In 1565 the Turks besieged and demolished Pâncota city. Ottoman occupation lasted 130 years. They left the town 1695, destroying all that was left standing. Legend says that upon departure, they took eight boys with them, in order to turn them into feared soldiers of the Turkish army. In an act of donation – a document dating from 1651 and belonging to Hungarian King George Rakoczy II, it is stated that Pincota is a deserted village. In 1726 King Charles III donates the village to Raynald, Prince of Modena. It fails because the territory was uninhabited. During the Turkish period, a Turkish bath had been built at the foothill of Pelegu Hill, because there was a spring of hot water there. Upon departure, they covered the spring.
- Arad-Pâncota county road DJ709 (39,6KM). (View the route on Google Map)
- Paulis DJ708B (E68) - Pâncota (27,3KM) county road - Wine Road (Route View on Google Map)
- Arad-Pâncota (39,6KM) (see the list of public transport operators and tariffs / program)
- Arad, Pâncota (41,0KM) (consult timetables - schedule and prices) (Note: write Pincota on the searchform (instead of Pîincota / Pâncota)).
The city of Pâncota is located in an area that has a moderate continental climate with oceanic influences, with winters that are not very cold, and with hot summers.
The average annual air temperature in Pâncota is maintained at about 10.8°C. Looking at the temperatures in January, the coldest month of the year, it is observed that annual thermal values range between 0.3 and 1.5°C, being higher than in the Romanian Plains or the Moldavian Plateau, an indication of the mild winters.
The fact that winters are milder in this part of the coutry is also proven by thermal values recorded during the other months of the cold season (0,9 ° C in December and 2,5 ° C in February). The average air temperature calculated for the entire winter season is 0.9 ° C.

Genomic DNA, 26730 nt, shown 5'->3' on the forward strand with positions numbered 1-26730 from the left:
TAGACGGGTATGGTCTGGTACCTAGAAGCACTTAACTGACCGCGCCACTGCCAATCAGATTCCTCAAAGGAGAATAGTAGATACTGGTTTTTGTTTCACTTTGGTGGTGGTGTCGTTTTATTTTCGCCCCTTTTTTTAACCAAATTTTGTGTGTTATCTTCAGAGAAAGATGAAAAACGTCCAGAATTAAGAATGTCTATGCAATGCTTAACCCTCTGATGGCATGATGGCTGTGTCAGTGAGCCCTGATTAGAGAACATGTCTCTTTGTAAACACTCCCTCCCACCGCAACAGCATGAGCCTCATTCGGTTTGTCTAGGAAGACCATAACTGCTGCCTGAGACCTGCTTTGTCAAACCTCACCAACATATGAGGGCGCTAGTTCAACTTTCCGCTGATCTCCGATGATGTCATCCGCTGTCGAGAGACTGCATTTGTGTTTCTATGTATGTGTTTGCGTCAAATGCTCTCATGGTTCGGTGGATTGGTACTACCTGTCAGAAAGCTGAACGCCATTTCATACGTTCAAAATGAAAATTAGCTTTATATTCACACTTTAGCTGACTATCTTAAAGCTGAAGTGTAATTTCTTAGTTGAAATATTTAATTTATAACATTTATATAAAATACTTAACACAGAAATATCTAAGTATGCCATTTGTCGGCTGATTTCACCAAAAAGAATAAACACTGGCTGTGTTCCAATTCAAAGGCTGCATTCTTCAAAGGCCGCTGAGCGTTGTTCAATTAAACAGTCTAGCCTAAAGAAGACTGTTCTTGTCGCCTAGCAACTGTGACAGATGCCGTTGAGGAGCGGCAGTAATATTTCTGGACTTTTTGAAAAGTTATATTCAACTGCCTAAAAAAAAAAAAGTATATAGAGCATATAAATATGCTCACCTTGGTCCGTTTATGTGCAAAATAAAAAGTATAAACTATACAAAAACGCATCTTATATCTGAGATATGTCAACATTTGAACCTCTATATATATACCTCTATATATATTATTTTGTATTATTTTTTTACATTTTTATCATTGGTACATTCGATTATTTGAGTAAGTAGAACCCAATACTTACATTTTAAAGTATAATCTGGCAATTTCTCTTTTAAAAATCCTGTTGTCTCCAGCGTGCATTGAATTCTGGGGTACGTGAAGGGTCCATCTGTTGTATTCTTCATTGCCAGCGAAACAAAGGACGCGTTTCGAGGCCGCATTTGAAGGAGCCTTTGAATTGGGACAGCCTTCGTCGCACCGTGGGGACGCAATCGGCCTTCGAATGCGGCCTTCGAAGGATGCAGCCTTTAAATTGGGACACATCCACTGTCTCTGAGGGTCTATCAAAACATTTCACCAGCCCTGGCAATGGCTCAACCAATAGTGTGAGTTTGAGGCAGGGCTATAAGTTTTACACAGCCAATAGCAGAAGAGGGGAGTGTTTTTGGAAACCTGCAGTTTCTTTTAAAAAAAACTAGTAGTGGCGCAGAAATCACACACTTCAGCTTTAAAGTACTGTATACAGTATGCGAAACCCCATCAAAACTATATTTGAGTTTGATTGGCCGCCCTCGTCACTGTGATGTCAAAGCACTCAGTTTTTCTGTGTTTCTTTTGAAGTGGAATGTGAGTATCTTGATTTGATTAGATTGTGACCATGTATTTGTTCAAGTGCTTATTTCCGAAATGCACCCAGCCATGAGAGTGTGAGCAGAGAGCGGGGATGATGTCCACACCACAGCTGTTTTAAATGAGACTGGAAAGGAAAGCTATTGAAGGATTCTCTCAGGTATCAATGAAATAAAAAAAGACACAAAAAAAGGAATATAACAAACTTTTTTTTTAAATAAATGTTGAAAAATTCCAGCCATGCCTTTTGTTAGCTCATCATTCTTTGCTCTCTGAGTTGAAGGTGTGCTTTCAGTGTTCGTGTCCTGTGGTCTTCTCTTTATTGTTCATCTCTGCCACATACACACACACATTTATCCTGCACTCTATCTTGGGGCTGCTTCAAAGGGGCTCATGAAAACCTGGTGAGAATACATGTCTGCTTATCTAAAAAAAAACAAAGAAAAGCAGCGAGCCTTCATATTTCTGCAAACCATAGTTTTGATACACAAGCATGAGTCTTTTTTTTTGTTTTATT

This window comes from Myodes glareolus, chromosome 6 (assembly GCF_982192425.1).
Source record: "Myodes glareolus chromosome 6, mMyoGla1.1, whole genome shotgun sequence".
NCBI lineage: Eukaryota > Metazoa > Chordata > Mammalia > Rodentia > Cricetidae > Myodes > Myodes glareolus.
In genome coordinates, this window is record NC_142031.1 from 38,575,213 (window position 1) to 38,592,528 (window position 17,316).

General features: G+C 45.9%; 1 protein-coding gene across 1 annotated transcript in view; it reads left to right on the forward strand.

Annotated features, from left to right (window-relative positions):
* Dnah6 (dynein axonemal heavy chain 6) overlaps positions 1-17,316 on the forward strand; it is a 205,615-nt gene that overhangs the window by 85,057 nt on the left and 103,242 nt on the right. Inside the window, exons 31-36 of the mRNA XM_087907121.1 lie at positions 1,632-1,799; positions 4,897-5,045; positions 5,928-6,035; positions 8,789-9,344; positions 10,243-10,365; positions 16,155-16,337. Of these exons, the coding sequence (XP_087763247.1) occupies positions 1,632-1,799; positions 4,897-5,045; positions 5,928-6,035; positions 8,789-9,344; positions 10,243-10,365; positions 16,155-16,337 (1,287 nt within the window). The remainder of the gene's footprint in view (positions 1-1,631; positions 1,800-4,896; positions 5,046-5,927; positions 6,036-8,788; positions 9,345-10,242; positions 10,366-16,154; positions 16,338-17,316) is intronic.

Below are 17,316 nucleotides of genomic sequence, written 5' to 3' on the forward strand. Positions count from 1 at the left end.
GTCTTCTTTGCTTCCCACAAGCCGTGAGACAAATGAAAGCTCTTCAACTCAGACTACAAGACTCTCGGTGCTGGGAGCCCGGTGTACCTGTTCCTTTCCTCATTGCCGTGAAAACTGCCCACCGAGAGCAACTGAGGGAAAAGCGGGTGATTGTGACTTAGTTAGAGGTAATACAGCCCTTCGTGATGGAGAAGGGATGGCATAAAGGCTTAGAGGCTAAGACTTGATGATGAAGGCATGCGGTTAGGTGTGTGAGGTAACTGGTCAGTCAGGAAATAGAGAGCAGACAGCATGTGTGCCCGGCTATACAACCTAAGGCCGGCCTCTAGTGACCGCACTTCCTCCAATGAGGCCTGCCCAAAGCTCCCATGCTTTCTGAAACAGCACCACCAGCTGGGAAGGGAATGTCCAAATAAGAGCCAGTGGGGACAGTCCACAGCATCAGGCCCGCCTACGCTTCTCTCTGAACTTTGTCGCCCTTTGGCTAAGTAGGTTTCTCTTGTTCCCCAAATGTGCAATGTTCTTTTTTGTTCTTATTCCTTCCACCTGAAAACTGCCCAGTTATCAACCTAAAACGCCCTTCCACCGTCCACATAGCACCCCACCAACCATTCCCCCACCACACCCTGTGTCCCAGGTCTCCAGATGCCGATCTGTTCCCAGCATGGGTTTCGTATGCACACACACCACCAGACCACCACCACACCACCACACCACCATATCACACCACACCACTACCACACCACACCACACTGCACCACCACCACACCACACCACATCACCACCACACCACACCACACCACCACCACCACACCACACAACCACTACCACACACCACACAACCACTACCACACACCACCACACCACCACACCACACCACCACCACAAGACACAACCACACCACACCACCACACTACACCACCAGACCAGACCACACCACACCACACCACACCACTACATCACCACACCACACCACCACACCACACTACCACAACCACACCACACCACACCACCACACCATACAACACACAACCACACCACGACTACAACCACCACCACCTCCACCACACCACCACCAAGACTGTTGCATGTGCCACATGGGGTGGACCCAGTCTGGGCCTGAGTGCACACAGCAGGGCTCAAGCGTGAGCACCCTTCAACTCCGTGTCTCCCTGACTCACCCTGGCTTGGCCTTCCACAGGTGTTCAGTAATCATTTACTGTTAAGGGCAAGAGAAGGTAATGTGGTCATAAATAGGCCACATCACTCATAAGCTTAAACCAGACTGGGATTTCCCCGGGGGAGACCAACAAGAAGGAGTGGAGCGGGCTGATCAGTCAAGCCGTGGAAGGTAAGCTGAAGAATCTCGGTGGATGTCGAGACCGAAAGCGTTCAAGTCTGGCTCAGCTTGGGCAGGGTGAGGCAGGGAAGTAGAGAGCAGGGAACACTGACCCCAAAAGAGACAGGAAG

The month of July, regarded as the hottest month of the year, is characterized by high thermal values, between 28 ° C and 31 ° C. The average temperature this month is maintained around 20.3 ° C.
The first frost was recorded in the last decade of September (September 29th) and the last in the third decade of May (May 21st). The possible frost period reaches 134 days per year. Most days of frost are recorded in January (27-28 days in 1975) and December (17 to 18 days in 1975). The number of days without frost averages 215-220 annually, compared to 172 in the Central Moldavian Plateau, or 182 in Ialomiţa, placing Pâncota among the places with the most days with positive thermal values in the country. The study allows us to appreciate the thermal regime: not too cold winters, that are quite short, the transition from spring to summer being often abupt. The autumns are usually long and warm, favoring the maturation process and the harvest of the crops.
The movement of air masses in our region presents different directions and intensities depending on the season. Characteristic winds have a south-eastern and north-western dominance, with a frequency varying between 45% and 60%.
Winds situation seasons after beating direction:
During winter, there is a SE wind coming from the Mureş Corridor that usually brings dry weather. When the north wind blows, it brings snow and bad weather.
Spring winds are commonly NW and SE. The NW bring frost and late spring frosts, accompanied by rains and hail storms.
Summer winds come from the E and SE. The E winds typically bring abundant rain. The presence of a mountain mass near the condensation process intensifies rainfall, characteristic to the end of spring and early summer. More rarely, during summer, northwestern winds bring rain showers and hail storms.